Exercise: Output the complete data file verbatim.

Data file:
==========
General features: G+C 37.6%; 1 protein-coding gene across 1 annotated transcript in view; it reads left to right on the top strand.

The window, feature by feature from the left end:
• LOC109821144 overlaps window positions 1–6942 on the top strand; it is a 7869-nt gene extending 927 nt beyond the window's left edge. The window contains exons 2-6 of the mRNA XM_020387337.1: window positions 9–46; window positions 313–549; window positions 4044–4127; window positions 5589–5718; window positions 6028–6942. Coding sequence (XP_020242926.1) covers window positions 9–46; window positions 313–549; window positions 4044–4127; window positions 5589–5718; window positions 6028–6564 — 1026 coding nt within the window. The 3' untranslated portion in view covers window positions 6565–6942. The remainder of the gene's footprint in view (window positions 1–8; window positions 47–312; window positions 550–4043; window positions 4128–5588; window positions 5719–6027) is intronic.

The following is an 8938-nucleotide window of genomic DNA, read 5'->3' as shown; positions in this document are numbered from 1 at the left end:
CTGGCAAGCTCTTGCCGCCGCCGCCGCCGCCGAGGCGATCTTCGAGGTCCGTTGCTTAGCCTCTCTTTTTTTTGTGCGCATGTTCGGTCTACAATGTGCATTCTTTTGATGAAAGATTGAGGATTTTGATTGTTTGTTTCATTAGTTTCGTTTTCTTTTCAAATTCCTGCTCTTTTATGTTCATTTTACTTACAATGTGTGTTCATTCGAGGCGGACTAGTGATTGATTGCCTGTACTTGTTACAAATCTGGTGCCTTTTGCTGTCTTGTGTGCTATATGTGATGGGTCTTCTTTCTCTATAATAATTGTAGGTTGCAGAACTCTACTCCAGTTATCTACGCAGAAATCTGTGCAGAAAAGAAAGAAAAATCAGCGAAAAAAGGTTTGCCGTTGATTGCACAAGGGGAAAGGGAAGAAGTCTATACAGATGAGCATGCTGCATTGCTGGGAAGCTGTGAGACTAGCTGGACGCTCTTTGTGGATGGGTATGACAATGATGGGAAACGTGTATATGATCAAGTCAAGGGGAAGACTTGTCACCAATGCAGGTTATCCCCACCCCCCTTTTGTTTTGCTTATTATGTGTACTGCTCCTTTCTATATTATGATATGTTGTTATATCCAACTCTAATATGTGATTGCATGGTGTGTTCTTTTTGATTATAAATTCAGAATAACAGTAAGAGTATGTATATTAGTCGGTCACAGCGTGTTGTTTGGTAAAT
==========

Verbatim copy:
General features: G+C 37.6%; 1 protein-coding gene across 1 annotated transcript in view; it reads left to right on the top strand.

The window, feature by feature from the left end:
• LOC109821144 overlaps window positions 1–6942 on the top strand; it is a 7869-nt gene extending 927 nt beyond the window's left edge. The window contains exons 2-6 of the mRNA XM_020387337.1: window positions 9–46; window positions 313–549; window positions 4044–4127; window positions 5589–5718; window positions 6028–6942. Coding sequence (XP_020242926.1) covers window positions 9–46; window positions 313–549; window positions 4044–4127; window positions 5589–5718; window positions 6028–6564 — 1026 coding nt within the window. The 3' untranslated portion in view covers window positions 6565–6942. The remainder of the gene's footprint in view (window positions 1–8; window positions 47–312; window positions 550–4043; window positions 4128–5588; window positions 5719–6027) is intronic.

The following is an 8938-nucleotide window of genomic DNA, read 5'->3' as shown; positions in this document are numbered from 1 at the left end:
CTGGCAAGCTCTTGCCGCCGCCGCCGCCGCCGAGGCGATCTTCGAGGTCCGTTGCTTAGCCTCTCTTTTTTTTGTGCGCATGTTCGGTCTACAATGTGCATTCTTTTGATGAAAGATTGAGGATTTTGATTGTTTGTTTCATTAGTTTCGTTTTCTTTTCAAATTCCTGCTCTTTTATGTTCATTTTACTTACAATGTGTGTTCATTCGAGGCGGACTAGTGATTGATTGCCTGTACTTGTTACAAATCTGGTGCCTTTTGCTGTCTTGTGTGCTATATGTGATGGGTCTTCTTTCTCTATAATAATTGTAGGTTGCAGAACTCTACTCCAGTTATCTACGCAGAAATCTGTGCAGAAAAGAAAGAAAAATCAGCGAAAAAAGGTTTGCCGTTGATTGCACAAGGGGAAAGGGAAGAAGTCTATACAGATGAGCATGCTGCATTGCTGGGAAGCTGTGAGACTAGCTGGACGCTCTTTGTGGATGGGTATGACAATGATGGGAAACGTGTATATGATCAAGTCAAGGGGAAGACTTGTCACCAATGCAGGTTATCCCCACCCCCCTTTTGTTTTGCTTATTATGTGTACTGCTCCTTTCTATATTATGATATGTTGTTATATCCAACTCTAATATGTGATTGCATGGTGTGTTCTTTTTGATTATAAATTCAGAATAACAGTAAGAGTATGTATATTAGTCGGTCACAGCGTGTTGTTTGGTAAAT